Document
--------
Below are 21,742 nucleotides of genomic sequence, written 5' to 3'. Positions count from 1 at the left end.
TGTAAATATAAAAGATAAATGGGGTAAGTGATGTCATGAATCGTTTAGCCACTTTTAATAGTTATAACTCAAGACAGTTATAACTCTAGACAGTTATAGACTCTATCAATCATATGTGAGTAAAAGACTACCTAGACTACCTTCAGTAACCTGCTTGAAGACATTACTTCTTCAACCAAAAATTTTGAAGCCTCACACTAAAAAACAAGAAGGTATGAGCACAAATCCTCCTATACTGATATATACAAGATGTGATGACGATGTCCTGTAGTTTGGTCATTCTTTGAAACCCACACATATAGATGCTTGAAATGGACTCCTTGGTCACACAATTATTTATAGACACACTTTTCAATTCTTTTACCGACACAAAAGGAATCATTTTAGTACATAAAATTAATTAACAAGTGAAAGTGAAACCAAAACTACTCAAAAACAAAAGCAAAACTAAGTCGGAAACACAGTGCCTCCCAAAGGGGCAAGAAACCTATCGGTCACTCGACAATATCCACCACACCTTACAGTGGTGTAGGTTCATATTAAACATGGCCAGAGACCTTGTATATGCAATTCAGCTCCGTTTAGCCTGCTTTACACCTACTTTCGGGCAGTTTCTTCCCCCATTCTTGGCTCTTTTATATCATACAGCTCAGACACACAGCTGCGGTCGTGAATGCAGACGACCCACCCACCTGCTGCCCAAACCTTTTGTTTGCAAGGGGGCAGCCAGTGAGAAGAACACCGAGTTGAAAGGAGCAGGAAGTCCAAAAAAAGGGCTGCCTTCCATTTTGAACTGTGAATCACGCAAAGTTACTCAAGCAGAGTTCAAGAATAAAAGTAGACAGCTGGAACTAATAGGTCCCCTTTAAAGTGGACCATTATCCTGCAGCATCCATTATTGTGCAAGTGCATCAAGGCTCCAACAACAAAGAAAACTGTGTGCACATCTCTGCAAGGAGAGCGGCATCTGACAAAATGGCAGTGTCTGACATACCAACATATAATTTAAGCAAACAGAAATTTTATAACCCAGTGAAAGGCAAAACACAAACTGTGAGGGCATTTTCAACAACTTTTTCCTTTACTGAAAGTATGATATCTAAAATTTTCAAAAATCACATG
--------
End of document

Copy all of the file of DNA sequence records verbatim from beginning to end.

Below are 21,742 nucleotides of genomic sequence, written 5' to 3'. Positions count from 1 at the left end.
TGTAAATATAAAAGATAAATGGGGTAAGTGATGTCATGAATCGTTTAGCCACTTTTAATAGTTATAACTCAAGACAGTTATAACTCTAGACAGTTATAGACTCTATCAATCATATGTGAGTAAAAGACTACCTAGACTACCTTCAGTAACCTGCTTGAAGACATTACTTCTTCAACCAAAAATTTTGAAGCCTCACACTAAAAAACAAGAAGGTATGAGCACAAATCCTCCTATACTGATATATACAAGATGTGATGACGATGTCCTGTAGTTTGGTCATTCTTTGAAACCCACACATATAGATGCTTGAAATGGACTCCTTGGTCACACAATTATTTATAGACACACTTTTCAATTCTTTTACCGACACAAAAGGAATCATTTTAGTACATAAAATTAATTAACAAGTGAAAGTGAAACCAAAACTACTCAAAAACAAAAGCAAAACTAAGTCGGAAACACAGTGCCTCCCAAAGGGGCAAGAAACCTATCGGTCACTCGACAATATCCACCACACCTTACAGTGGTGTAGGTTCATATTAAACATGGCCAGAGACCTTGTATATGCAATTCAGCTCCGTTTAGCCTGCTTTACACCTACTTTCGGGCAGTTTCTTCCCCCATTCTTGGCTCTTTTATATCATACAGCTCAGACACACAGCTGCGGTCGTGAATGCAGACGACCCACCCACCTGCTGCCCAAACCTTTTGTTTGCAAGGGGGCAGCCAGTGAGAAGAACACCGAGTTGAAAGGAGCAGGAAGTCCAAAAAAAGGGCTGCCTTCCATTTTGAACTGTGAATCACGCAAAGTTACTCAAGCAGAGTTCAAGAATAAAAGTAGACAGCTGGAACTAATAGGTCCCCTTTAAAGTGGACCATTATCCTGCAGCATCCATTATTGTGCAAGTGCATCAAGGCTCCAACAACAAAGAAAACTGTGTGCACATCTCTGCAAGGAGAGCGGCATCTGACAAAATGGCAGTGTCTGACATACCAACATATAATTTAAGCAAACAGAAATTTTATAACCCAGTGAAAGGCAAAACACAAACTGTGAGGGCATTTTCAACAACTTTTTCCTTTACTGAAAGTATGATATCTAAAATTTTCAAAAATCACATG